Portsmouth to Singapore

The Royal Australian Navy finally accepted AE1 and AE2 from Vickers, by commissioning them at Portsmouth as tenders to HMAS Penguin under Navy Order 36, on Saturday, 28th February 1914.

AE1 under Lieutenant-Commander Thomas Fleming BESANT, and AE2 under Lieutenant Henry H G D STOKER.

At 0730 hours on the bleak and overcast morning of Monday, 2nd March, the submarines left Portsmouth in the company of the Light Cruiser 'Eclipse'

 


HMS Eclipse - captained by Francis H. Mitchell - was to escort the two boats to Ceylon (Sri Lanka). HMS Eclipse carried spare relief crews for HMS Yarmouth, now stationed in Colombo, spare crews for the submarines and related ordinance. Her main task was to alternatively tow AE1 and AE2 during the open sea voyages and allow her crews maintenance time while under tow. The schedule issued by the Admiralty allowed three days in each port, to facilitate maintenance, but this proved to be a little short.

After completing final preparations, the three vessels left a bleak and overcast Portsmouth at 0730 hours on Monday, 2nd March 1914. Tuesday, 3rd March saw the trio sailing in good weather through the Bay of Biscay, when on the 4th, just clear of the Bay, at 1700 hours - the AE2 lost the first of two propeller blades. This was a blade from the port propeller boss. the vibration was so bad, AE2 was taken in tow by Eclipse.

They arrived in Gibraltar at 1400 hours on Friday, 6th March.
By 1500 hours, a ship's diver had surveyed the damage and reported a blade missing. The AE2 was then booked into the dock for Monday, 9th, with chocks and shores being altered and made ready.
At 2000 hours on Monday night, the job was complete with the spare port propeller in place. The crew had a quiet beer ashore and the two boats, with Eclipse were leaving Gibraltar for Malta at 2300 hours.

The boats berthed in Valetta Harbour alongside the 'Old Cruiser' (a receiving or overflow ship) at 2100 on Friday, 13th March. The following day was shore leave for a number of the crew and John Marsland, an engine room artificer on AE2, with a number of mates spent the day traveling to Citta Vacchia, sight seeing the churches, convents and catacombs before returning to Valetta.

Leaving Malta at 1730 on Monday, 16th, with AE2 on a tow line from Eclipse, all went well until the tow parted for the first time at 0300, Wednesday, 18th. It parted again at 0930 that same morning, much to the engineers' chagrin as minor repairs had been commenced on the engines. The parts were replaced and both AE1 and AE2 continued under their own power until AE1 was taken in tow at 0700 hours on the 19th. AE1 was cast off just short of Port Said, Aden, and the small fleet arrived at 1800, Friday, 20th March.

Next morning saw crew members ashore for exercise and sight-seeing. That night was spent in a hotel being back onboard the submarines by 0700.

On Monday, at 0430, AE1 and AE2 cast off from Eclipse and entered the Suez Canal, taking eight and a half hours through the canal and tying up in Suez Harbour. The only mishap being the second coxswain of AE1, ............... falling overboard to be picked up by some passing Arabs.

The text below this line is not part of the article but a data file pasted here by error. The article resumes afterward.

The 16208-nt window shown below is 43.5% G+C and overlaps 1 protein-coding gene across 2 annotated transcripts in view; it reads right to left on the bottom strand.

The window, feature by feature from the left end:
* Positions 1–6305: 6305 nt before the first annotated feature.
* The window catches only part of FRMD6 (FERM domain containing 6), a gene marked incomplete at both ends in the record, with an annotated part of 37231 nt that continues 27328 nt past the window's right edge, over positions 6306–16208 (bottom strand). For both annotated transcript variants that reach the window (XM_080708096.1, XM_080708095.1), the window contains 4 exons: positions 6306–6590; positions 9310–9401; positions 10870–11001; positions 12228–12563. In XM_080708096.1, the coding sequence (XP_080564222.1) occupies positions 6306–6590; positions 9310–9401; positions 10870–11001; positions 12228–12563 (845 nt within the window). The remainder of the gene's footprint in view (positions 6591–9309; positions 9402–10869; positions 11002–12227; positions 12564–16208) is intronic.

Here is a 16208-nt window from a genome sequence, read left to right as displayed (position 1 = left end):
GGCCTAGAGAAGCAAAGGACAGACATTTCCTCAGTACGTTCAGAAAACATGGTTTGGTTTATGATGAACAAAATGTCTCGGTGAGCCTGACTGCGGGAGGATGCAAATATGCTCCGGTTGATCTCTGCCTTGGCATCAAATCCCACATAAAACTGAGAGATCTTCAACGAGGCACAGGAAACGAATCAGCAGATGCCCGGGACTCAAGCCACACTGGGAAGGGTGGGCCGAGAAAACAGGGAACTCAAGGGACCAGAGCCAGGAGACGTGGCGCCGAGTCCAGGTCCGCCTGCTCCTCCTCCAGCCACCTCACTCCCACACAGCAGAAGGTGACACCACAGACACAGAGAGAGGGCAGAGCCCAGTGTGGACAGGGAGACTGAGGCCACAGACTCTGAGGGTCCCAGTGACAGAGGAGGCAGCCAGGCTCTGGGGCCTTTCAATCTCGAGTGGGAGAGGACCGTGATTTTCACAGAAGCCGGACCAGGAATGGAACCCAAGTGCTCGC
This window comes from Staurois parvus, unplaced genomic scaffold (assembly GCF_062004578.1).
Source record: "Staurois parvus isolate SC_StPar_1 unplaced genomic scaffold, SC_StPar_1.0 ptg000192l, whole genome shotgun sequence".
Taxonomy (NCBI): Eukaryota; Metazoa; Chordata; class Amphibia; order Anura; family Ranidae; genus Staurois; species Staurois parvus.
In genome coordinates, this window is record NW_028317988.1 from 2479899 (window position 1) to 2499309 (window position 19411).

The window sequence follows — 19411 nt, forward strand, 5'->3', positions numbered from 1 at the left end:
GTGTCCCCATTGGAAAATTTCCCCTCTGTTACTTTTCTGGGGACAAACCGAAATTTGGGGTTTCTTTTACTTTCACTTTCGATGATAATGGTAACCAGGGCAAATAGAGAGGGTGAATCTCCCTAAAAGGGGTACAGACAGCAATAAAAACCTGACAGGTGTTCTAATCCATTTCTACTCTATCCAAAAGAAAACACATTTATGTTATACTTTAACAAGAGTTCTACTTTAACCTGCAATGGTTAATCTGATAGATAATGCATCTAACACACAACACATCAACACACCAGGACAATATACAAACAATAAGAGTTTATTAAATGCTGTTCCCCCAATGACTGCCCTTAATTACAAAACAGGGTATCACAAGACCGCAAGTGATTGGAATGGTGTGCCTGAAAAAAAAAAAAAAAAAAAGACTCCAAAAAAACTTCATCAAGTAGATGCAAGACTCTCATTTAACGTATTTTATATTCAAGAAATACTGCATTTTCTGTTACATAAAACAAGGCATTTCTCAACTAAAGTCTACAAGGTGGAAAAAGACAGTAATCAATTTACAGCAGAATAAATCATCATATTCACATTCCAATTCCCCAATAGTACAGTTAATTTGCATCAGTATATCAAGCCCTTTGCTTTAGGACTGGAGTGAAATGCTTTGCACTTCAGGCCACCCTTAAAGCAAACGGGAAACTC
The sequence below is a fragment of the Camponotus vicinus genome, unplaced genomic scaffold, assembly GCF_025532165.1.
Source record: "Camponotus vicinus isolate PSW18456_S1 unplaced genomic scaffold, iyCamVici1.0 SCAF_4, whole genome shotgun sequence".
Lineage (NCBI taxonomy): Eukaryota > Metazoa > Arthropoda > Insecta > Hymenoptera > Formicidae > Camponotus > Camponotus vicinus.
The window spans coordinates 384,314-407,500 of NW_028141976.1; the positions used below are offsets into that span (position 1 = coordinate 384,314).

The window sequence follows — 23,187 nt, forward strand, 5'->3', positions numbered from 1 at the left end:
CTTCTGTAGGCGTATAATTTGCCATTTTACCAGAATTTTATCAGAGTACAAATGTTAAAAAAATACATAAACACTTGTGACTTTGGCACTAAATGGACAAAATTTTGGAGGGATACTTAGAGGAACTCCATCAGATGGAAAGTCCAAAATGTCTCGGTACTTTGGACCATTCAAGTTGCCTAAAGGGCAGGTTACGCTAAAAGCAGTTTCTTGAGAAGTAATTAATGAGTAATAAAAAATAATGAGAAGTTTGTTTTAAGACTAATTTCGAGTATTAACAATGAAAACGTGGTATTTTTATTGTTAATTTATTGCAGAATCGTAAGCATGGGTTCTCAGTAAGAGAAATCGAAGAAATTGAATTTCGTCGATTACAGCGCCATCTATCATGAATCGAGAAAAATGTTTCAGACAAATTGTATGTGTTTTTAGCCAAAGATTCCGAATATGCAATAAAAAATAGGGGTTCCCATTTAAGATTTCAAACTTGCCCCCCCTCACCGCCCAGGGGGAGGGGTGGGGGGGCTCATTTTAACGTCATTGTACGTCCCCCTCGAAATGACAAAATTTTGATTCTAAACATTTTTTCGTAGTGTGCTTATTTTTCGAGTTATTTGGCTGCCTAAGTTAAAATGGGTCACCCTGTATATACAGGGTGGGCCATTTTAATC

The three vessels left Suez at 1000 hours, Tuesday, sailing through the Red sea for Aden. Understandably, the heat inside the boats was almost unbearable with 50C being recorded in the engine room. Awnings were rigged on deck to provide some relief. In his voyage summary Lieutenant-Commander Besant commented on the excessive battery temperatures.

Awaiting the arrival of the small fleet in Colombo, Ceylon was the HMS Yarmouth. The next few days were taken up with the transfer of men and equipment - with the returning sailors aboard HMS Eclipse having the widest smiles.

Much time was spent in Colombo by the submariners of the AE1 and AE2. The exotic sights and smells of Colombo were a fore taste of what they could expect as they passed through the Far East on their way to Australia via Singapore and Batavia. Their time spent in Colombo helped heal the depression of the nine day sail from Aden.

HMS Yarmouth took AE1 in tow, and once again the erstwhile submariners were on their way to Sydney. Proceeding out of Colombo Harbour at 1800 hours on Tuesday, 14th April, all three vessels arrived without incident at Singapore roads during the early morning of the 21st. Miles covered 1,505.

The crews were soon ashore - after making the boats presentable for inspection - as an all night leave had been granted. The submariners were soon in awe of Singapore's diverse culture mixing, and taking in all the sights, including the Botanic Gardens and Chinatown by night.

They quickly made friends and had dinner and drinks at the Engineers mess. These same engineers organised a Whist Drive and a dance for the crews of the two boats on the night prior to their departure for Batavia.

The Straits Times Newspaper (Singapore) for April 21st 1914, gave the submarines a fair write up under the sub-heading "Record Voyage of Australian Craft".  HMAS Sydney, a cruiser, had been in Singapore for several days awaiting the arrival of the submarines.

Contrary to the article stating that the submarines had "made the voyage from home under their own motive power" and "They have guns on disappearing mountings," it otherwise contained useful facts, of interest to the general public and naval buffs.